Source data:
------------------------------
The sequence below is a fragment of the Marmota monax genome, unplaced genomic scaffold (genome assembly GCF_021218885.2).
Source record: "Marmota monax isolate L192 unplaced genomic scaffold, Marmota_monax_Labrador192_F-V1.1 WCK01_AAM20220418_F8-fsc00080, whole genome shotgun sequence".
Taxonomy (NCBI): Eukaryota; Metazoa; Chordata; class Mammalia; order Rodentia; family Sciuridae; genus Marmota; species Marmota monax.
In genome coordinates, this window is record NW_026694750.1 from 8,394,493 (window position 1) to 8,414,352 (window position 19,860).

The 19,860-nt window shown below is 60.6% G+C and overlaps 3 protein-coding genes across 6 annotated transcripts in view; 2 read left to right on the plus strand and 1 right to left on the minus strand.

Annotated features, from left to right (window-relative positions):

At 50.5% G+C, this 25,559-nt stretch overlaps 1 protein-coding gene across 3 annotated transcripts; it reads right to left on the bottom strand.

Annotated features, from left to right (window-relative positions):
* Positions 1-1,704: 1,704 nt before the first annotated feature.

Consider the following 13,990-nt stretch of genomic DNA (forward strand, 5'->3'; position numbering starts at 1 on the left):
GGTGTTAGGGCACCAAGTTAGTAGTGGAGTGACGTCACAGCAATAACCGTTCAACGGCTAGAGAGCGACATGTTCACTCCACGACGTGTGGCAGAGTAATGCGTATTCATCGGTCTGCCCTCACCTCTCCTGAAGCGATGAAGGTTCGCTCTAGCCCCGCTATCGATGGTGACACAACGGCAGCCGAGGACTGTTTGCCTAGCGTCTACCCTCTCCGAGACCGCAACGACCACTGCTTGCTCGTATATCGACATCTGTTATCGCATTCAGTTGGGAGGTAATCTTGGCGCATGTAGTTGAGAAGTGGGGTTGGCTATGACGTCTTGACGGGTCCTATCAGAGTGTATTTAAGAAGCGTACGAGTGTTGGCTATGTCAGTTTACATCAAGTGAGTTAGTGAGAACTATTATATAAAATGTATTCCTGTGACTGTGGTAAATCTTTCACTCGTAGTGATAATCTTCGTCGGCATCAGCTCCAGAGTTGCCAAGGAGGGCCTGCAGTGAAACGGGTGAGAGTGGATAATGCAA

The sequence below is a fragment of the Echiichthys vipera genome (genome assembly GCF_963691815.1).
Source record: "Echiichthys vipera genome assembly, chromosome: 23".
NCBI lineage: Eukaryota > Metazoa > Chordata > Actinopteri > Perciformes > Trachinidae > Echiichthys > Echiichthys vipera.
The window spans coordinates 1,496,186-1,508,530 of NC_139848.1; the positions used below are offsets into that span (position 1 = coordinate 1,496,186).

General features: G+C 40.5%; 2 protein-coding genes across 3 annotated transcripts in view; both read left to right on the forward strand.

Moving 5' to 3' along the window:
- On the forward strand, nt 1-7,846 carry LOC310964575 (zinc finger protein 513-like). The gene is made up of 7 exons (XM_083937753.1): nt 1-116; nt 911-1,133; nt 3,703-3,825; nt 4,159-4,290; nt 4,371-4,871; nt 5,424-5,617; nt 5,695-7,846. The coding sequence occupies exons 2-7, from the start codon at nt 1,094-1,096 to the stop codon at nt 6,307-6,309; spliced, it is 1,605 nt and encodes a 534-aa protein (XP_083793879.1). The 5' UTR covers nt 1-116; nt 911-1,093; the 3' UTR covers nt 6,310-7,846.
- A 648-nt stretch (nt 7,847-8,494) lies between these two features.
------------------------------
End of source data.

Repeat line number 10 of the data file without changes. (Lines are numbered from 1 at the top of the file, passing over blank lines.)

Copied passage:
Consider the following 13,990-nt stretch of genomic DNA (forward strand, 5'->3'; position numbering starts at 1 on the left):